Private clinics, labs thrive on ailing public health sector

Private clinics, labs thrive on ailing public health sector
AFP

RAWALPINDI: This garrison city boasts of three major public sector hospitals, but for circumstances beyond their control, patients have to rely on mushrooming private medical centres, clinics and laboratories.
The situation is in contrast to the avowed unrelenting efforts of the provincial government to provide healthcare to the suffering humanity at public hospitals.
Thousands of patients, including many from adjoining as well as far-flung areas, daily visit Holy Family Hospital (HHF), Benazir Bhutto Hospital (BBH) and District Headquarters Hospital (DHQ).
Representing a significant leap forward in the filed of health facilities, the government has recently established Rawalpindi Institute of Cardiology (RIC) as well as a renal transplant centre of international standard, both costing multimillion rupees. But a majority of sufferers calling daily at the public sector hospitals is advised to see specialist/professor doctors privately and get more authentic medical tests from particular labs outside, according to information gathered from patients, hospital staff and other relevant quarters.
An estimated 6,000 to 7,000 patients daily visit the outdoor patient departments (OPDs) of HFH, BBH and DHQ, where facilities like magnetic resonance imaging (MRI), CT scan and complete range of hepatitis tests are missing.
“Only DHQ has CT scan facility, which is overburdened, as patients are also referred from HFH and BBH,” a source in the Health Department told APP, speaking on the condition of anonymity.
The CT scan is conducted at the hospital free of cost, while private laboratories charge Rs 5,000 to Rs 9,000, depending on the nature of the case.
The lone MRI machine installed at HFH has been dysfunctional for the last four years, according to the staff, for non-availability of funds.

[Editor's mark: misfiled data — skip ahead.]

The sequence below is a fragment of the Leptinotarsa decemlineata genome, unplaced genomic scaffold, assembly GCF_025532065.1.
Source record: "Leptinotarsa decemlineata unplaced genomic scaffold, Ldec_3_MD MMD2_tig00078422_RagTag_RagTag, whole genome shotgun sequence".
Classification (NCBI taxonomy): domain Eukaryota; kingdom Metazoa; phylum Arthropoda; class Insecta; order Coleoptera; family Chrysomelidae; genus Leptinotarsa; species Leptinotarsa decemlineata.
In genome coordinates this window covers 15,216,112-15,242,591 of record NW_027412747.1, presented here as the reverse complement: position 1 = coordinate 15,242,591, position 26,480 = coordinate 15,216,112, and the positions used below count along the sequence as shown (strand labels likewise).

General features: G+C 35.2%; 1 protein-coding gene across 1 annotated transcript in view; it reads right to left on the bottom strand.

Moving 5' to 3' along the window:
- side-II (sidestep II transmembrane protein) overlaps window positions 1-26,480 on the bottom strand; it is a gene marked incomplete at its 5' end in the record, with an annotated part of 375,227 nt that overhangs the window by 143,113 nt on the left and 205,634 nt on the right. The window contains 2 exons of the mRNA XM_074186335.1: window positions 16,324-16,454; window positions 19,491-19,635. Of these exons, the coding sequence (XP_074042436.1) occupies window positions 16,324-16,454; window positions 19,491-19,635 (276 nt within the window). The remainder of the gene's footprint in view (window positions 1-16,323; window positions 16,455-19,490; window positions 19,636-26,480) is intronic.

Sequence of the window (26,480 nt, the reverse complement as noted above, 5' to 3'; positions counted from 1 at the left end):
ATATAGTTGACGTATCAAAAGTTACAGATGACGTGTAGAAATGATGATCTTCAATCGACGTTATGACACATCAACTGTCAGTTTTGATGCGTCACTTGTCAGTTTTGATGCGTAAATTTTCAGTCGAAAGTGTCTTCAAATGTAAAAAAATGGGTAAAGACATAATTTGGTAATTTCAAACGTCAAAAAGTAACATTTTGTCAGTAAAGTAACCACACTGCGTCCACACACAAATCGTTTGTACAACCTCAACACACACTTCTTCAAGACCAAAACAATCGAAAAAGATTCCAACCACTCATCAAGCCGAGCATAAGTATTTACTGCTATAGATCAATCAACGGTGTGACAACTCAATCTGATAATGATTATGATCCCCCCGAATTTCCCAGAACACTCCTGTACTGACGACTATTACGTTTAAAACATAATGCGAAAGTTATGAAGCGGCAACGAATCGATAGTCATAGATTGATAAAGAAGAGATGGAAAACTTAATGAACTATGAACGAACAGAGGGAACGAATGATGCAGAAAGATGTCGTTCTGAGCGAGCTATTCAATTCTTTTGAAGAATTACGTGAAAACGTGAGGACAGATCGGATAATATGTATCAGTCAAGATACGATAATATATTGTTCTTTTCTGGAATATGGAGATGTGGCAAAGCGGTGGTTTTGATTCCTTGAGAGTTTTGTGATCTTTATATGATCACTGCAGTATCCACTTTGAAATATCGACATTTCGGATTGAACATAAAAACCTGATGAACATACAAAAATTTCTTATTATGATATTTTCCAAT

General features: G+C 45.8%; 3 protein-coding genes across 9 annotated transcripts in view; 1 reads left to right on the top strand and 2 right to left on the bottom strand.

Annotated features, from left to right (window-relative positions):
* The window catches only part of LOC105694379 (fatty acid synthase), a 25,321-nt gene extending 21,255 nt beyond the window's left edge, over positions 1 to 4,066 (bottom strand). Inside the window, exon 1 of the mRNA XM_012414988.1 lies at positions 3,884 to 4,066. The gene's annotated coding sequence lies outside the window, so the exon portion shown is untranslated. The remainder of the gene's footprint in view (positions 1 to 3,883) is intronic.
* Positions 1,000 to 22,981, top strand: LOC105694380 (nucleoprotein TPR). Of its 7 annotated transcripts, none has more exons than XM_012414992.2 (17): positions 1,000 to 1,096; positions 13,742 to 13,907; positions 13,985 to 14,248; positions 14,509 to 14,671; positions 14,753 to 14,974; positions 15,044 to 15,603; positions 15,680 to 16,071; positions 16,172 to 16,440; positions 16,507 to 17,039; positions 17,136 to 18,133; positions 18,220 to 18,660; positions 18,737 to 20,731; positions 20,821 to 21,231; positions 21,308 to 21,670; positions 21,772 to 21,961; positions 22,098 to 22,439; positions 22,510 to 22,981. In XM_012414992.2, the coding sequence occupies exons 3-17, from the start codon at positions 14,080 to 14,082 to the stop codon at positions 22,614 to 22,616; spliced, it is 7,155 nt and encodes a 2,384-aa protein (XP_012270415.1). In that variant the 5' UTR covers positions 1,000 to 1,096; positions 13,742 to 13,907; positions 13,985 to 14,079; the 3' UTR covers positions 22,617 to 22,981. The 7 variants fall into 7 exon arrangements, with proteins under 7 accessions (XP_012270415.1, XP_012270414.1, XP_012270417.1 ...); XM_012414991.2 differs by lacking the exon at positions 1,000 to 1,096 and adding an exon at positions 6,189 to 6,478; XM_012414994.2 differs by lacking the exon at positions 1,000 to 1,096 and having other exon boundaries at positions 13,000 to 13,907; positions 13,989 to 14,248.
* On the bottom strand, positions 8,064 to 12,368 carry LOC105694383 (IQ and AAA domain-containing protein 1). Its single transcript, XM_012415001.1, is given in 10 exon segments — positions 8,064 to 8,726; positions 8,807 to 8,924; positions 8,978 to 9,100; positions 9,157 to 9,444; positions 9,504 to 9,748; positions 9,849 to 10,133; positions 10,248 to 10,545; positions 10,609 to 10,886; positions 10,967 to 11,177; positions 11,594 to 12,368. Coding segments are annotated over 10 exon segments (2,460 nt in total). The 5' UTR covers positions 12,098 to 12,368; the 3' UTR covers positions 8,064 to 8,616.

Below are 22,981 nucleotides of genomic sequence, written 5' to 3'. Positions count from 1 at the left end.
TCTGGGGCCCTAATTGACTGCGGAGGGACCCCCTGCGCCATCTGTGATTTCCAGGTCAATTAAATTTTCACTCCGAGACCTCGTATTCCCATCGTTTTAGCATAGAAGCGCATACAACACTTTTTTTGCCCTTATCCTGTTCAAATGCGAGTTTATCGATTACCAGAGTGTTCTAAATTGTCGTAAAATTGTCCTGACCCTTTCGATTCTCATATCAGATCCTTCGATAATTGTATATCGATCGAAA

Consequently, patients have to spend Rs 7,000 to Rs 12,000 on the tests from private laboratories. 
“PCR quantitative (low-priced) medical tests including biopsy are conducted at the hospitals, but for the PCR qualitative or expensive, patients are referred to private facilities,” a source said. 
Making startling revelations, sources said that around 70 percent of the laboratories were functioning without appropriate equipment and without maintaining required temperature at the facilities.
“The situation renders results of tests highly doubtful; so putting precious lives at risk,” a doctor revealed. 
According to sources, the Executive District Health (EDO) Office has no record of registered or unregistered private medical centres and laboratories, whose number runs into hundreds.
As many as 80 per cent of private medical centres, clinics and laboratories are said to be owned or being run on partnership basis by doctors working at the government hospitals. And doctors grab 50 per cent commission on the cases they refer, sources say.
Talking to APP, patients coming from distant localities complained that they faced great difficulties in getting treatment as facilities of MRI, CT Scan and Hepatitis related tests are missing at the government hospitals, forcing them to go to private laboratories. Zaheer Abassi, an attendant of a sick child at HFH, said private labs are charging upto Rs 12,000 for MRI, a price most families cannot afford.
He and many others suspected manipulation on the part of people in the hospital administrations to create such condition as would enable them to divert patients to private facilities for tests for the sake of personal gains.
“The MRI machine at HFH remains out of order but unfortunately nothing has been done to repair and restore it,” Abbasi said. 

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